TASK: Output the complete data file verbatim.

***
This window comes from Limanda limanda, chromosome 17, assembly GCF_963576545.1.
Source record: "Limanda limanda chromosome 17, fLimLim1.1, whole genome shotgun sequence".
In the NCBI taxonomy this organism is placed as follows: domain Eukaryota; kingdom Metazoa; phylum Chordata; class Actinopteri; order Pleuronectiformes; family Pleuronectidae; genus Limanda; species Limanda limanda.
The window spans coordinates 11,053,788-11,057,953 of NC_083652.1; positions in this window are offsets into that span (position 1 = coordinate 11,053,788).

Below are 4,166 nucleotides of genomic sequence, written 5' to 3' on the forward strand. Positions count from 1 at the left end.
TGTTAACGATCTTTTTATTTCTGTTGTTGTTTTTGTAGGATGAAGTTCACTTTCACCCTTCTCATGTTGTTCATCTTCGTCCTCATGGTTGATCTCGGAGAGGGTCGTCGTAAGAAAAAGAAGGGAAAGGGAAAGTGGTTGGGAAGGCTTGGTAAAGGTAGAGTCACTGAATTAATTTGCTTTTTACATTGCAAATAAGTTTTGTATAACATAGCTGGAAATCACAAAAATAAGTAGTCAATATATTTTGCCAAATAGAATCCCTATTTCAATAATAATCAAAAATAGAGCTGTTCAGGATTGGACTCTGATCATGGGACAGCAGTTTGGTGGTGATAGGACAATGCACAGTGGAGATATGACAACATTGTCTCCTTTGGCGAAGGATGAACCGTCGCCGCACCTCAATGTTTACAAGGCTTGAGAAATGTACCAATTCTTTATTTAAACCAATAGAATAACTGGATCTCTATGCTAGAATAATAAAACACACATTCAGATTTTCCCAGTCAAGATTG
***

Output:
This window comes from Limanda limanda, chromosome 17, assembly GCF_963576545.1.
Source record: "Limanda limanda chromosome 17, fLimLim1.1, whole genome shotgun sequence".
In the NCBI taxonomy this organism is placed as follows: domain Eukaryota; kingdom Metazoa; phylum Chordata; class Actinopteri; order Pleuronectiformes; family Pleuronectidae; genus Limanda; species Limanda limanda.
The window spans coordinates 11,053,788-11,057,953 of NC_083652.1; positions in this window are offsets into that span (position 1 = coordinate 11,053,788).

Below are 4,166 nucleotides of genomic sequence, written 5' to 3' on the forward strand. Positions count from 1 at the left end.
TGTTAACGATCTTTTTATTTCTGTTGTTGTTTTTGTAGGATGAAGTTCACTTTCACCCTTCTCATGTTGTTCATCTTCGTCCTCATGGTTGATCTCGGAGAGGGTCGTCGTAAGAAAAAGAAGGGAAAGGGAAAGTGGTTGGGAAGGCTTGGTAAAGGTAGAGTCACTGAATTAATTTGCTTTTTACATTGCAAATAAGTTTTGTATAACATAGCTGGAAATCACAAAAATAAGTAGTCAATATATTTTGCCAAATAGAATCCCTATTTCAATAATAATCAAAAATAGAGCTGTTCAGGATTGGACTCTGATCATGGGACAGCAGTTTGGTGGTGATAGGACAATGCACAGTGGAGATATGACAACATTGTCTCCTTTGGCGAAGGATGAACCGTCGCCGCACCTCAATGTTTACAAGGCTTGAGAAATGTACCAATTCTTTATTTAAACCAATAGAATAACTGGATCTCTATGCTAGAATAATAAAACACACATTCAGATTTTCCCAGTCAAGATTG